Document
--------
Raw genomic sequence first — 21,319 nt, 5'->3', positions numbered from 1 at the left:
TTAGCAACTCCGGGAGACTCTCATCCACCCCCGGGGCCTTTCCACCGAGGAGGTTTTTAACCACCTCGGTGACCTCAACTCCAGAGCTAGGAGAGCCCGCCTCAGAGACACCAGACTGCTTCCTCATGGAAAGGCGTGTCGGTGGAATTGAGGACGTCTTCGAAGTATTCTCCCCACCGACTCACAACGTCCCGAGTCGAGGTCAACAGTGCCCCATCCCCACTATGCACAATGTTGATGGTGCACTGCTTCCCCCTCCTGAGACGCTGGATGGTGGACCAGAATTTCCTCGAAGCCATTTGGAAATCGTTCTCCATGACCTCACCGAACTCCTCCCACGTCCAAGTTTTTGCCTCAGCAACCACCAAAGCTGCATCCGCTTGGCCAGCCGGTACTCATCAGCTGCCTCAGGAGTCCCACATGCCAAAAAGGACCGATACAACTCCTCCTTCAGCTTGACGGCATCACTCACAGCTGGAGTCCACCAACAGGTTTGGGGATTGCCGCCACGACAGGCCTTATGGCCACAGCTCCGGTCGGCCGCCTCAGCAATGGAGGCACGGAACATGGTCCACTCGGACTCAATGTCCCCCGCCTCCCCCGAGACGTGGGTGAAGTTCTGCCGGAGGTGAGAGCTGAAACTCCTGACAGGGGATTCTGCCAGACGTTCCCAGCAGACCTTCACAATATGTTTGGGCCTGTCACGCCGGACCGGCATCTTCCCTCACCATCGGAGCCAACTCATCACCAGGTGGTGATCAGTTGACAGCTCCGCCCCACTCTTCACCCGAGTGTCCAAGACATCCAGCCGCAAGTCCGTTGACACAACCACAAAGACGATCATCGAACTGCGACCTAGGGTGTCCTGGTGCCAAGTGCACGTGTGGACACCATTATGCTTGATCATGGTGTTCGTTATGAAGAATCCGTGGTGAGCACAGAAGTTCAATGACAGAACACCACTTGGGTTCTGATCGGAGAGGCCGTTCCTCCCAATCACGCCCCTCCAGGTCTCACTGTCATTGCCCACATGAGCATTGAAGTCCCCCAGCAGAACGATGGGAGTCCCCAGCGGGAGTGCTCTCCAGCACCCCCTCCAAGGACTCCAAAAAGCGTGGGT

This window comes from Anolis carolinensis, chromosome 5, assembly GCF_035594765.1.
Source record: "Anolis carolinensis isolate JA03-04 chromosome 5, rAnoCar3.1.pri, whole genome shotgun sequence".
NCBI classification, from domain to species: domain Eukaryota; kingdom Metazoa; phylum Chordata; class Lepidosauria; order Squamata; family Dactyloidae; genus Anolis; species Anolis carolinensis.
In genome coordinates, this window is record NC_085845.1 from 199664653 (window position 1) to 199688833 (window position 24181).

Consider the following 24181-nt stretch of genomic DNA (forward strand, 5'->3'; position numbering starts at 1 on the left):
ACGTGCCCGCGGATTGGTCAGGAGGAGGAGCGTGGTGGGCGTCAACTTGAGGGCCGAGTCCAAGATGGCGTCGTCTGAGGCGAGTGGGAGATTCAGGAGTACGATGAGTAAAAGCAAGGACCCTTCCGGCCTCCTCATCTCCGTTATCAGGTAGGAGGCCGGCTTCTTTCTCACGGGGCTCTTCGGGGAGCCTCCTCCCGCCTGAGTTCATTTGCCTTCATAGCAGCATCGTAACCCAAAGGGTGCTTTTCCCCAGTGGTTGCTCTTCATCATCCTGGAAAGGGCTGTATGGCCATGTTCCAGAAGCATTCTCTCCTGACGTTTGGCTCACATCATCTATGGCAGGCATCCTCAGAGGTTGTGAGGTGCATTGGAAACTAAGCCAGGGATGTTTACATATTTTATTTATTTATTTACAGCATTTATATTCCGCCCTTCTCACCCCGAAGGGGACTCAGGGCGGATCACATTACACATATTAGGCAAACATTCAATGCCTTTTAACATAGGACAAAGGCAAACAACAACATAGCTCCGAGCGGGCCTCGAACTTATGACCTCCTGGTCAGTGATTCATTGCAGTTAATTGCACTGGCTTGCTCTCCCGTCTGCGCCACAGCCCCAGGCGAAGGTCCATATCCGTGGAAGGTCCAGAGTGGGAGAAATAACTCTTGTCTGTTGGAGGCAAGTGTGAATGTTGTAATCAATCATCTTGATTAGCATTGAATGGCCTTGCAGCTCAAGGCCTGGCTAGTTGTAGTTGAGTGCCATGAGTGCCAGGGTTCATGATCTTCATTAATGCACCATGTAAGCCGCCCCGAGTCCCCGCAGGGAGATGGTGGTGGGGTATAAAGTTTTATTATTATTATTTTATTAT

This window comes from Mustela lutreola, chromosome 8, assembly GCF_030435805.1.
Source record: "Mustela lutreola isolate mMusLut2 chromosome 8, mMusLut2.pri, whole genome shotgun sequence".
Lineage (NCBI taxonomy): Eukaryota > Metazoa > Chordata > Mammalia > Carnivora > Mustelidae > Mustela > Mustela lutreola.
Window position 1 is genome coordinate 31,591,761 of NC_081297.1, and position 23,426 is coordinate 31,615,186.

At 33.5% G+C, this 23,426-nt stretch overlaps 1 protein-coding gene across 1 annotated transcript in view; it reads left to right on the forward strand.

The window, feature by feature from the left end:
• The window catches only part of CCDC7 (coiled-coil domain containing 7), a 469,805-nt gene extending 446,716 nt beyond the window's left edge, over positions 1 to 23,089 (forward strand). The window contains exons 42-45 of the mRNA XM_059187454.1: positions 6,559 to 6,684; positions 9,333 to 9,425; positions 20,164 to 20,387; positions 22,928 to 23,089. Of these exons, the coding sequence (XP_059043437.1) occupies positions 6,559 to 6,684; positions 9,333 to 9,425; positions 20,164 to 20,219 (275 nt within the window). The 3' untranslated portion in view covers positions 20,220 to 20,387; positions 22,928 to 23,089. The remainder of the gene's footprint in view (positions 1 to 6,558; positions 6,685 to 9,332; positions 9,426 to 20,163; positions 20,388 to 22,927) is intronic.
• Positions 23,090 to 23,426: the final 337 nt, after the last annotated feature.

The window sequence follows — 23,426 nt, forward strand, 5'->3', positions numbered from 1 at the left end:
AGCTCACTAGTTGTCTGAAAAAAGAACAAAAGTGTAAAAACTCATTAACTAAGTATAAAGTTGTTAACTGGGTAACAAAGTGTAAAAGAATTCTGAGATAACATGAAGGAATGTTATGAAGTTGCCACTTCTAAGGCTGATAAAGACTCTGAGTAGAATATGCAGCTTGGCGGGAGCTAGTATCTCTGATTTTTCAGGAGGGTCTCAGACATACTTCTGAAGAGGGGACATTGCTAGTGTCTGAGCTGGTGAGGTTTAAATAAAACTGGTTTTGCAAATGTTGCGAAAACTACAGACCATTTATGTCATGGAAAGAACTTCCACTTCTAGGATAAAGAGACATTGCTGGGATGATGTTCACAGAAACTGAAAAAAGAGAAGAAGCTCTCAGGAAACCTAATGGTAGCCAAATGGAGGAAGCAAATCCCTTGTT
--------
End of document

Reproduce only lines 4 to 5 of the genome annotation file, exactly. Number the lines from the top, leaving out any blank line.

Source record: "Anolis carolinensis isolate JA03-04 chromosome 5, rAnoCar3.1.pri, whole genome shotgun sequence".
NCBI classification, from domain to species: domain Eukaryota; kingdom Metazoa; phylum Chordata; class Lepidosauria; order Squamata; family Dactyloidae; genus Anolis; species Anolis carolinensis.